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Category Archives: Medicine/Pharma

– by Dr. Sameer M. Dixit and Prof. Dr. Meeta Singh

Cervical cancer is the most preventable cancer in women. Ironically, it is also the biggest killer amongst all cancers in Nepali women. All women that are sexually-active are at risk of contracting it. Although there are no clear reports, it is estimated that 20 percent of all female cancers is linked to cervical cancer, most of those being in advanced clinical stages. Annually, in Nepal, there are an estimated 1,100 deaths due to cervical cancer.

Research worldwide has shown that Human Papillomavirus (HPV) is the major cause of cervical cancer in women. Specifically, about 5 types of HPV (16, 18, 31, 32 and 45) among about 100 known strains have been linked to cervical cancer. According to literature, persistence infection with one of 15 high-risk HPV types is considered a necessary cause for cervical cancer. Estimates worldwide have suggested that types 16 and 18 account for 70 percent of all cervical cancers. In Asia, this has been liked to 67 percent of all cervical cancers, with Southern Asia (where Nepal is located) linked to 80 percent of all cervical cancers.

There are preventive vaccines already developed and being used in developed countries against at least four of the high-risk HPV groups. Gardasil (manufactured by Merck) protects against HPV 6, 11, 16 and 18. Cervarix (manufactured by Glaxo Smithkline) protects against 16 and 18. These are recommended for young girls in three shots (primary and booster dosage).

In the United States, the Center for Disease Control recommends that female patients start regular cervical cancer screening at the age of 21 or within three years after first having sexual intercourse. The first test for the screening test for cancer of the cervix is the pap test which detects precancerous or cancers cells. The second recommended test is the HPV test, which looks for the human papillomavirus that can cause these cell changes leading to cervical cancer. While the smear test can be carried out by most pathology laboratories, HPV test requires advanced laboratory setup. In US and other developed countries, early intervention is now made possible by molecular detection technologies such as polymerase chain reaction (PCR) or real-time PCR. These tests enable detection of high-risk HPV in the cervix rather than relying on histopathological results alone. Thus, by regular screening for HPV, it is now possible to reduce the risk of developing cancer in women worldwide.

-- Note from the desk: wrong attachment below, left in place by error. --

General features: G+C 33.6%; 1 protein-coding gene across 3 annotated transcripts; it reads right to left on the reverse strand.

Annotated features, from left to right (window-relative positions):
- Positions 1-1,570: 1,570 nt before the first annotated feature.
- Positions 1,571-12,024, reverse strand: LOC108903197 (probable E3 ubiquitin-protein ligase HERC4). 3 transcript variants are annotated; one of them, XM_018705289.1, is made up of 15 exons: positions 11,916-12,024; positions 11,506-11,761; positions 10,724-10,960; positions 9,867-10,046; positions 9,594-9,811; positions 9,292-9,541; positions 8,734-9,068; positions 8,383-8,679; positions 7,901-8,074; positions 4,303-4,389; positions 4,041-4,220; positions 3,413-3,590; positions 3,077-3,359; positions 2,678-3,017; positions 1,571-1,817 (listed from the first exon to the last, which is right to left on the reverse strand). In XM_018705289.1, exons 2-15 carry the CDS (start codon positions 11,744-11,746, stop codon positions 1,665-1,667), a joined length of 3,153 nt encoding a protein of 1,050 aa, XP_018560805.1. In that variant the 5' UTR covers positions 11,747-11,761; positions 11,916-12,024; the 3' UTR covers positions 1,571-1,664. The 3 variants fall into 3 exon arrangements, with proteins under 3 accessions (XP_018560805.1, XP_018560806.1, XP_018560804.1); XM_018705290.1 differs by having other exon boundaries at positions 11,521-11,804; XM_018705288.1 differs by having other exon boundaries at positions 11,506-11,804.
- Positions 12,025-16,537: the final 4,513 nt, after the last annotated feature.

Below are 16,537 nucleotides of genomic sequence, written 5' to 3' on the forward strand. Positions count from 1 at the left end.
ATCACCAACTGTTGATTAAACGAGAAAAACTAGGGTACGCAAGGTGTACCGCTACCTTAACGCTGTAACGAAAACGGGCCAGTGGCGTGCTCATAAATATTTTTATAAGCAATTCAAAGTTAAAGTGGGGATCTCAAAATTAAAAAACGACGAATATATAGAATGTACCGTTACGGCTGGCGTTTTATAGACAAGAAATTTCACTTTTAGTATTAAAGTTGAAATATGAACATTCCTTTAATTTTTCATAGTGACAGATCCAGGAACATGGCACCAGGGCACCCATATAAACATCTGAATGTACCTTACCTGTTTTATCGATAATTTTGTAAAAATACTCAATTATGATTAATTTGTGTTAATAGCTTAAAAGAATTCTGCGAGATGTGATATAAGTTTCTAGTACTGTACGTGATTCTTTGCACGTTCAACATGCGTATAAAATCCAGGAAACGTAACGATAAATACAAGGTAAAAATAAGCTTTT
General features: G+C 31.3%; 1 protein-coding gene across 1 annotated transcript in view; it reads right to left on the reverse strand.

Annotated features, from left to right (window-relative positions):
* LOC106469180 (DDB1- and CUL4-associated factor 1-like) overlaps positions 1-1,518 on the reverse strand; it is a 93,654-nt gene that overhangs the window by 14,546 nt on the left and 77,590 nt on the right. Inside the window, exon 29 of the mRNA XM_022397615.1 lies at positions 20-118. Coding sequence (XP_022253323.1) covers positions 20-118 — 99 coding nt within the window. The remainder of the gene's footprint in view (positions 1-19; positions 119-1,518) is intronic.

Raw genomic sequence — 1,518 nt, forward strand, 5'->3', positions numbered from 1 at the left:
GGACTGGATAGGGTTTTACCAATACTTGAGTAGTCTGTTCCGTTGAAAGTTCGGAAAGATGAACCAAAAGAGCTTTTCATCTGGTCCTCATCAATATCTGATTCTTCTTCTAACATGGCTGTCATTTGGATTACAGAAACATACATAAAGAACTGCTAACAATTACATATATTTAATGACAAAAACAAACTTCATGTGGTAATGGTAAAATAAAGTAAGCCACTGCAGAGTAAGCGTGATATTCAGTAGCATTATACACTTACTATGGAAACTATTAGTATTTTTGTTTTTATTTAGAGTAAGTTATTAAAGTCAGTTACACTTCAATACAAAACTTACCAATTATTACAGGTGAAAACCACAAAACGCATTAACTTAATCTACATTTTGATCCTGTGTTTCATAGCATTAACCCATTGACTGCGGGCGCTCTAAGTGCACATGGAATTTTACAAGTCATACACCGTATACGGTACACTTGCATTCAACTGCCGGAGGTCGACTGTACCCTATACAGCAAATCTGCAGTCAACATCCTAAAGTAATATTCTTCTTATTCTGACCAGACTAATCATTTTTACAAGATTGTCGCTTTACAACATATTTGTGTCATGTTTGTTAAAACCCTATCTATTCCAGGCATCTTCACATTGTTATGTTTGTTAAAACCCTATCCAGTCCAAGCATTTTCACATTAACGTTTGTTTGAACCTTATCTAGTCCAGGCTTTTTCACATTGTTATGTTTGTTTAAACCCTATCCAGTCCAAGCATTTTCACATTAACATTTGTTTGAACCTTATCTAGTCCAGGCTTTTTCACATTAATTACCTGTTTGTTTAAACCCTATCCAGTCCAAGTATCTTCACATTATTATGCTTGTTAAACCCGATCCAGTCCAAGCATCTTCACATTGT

For a developing country like Nepal, accurate screening of cases of cancer of the cervix in Nepal continues to be a major problem. Very little, if any, literature reports exist on the type of HPV present in the population, and in cervical cancer cases. Even World Health Organization (WHO) does not have data on Nepali context to come up with an effective solution to the problem. Even though vaccines exist, without the knowledge of the HPV type prevalent here, the usefulness of such vaccines in Nepal is not proven.

Women who are sexually-active should visit their gynecologist for cervical cancer screening. Cervical cancer is totally preventable, so there is no excuse for not getting tested for it.

Molecular detection of HPV and its strain identification has never been tried in Nepali laboratories before. The primary screening method used in Nepal is the Pap Test – Pap smears can detect cervical cancers if smears are taken properly and interpreted by an experienced expert cytologist. Pap smears may not provide accurate detection of all suspect cases if the smear sample is not taken properly. However, if we can even screen some of the early stage cervical cancer patients using novel molecular tools such as PCR, we could be saving many more lives. PCR could be the preferred and more efficient method of detection of HPV and thereby detect cancer cervix in our country where there are very few pathologists. It must be taken into account that just the presence of HPV in the cervix does not necessarily indicate cervical cancer risk. In most cases, the low-risk viruses are shed off by the body automatically. However, detection of the virus provides the gynecologist evidence to screen the patient at regular intervals, thereby enabling early detection of abnormal cellular morphology in the case of cancer. Identification of any of the high-risk HPV is thus the key to early intervention of cervical cancer.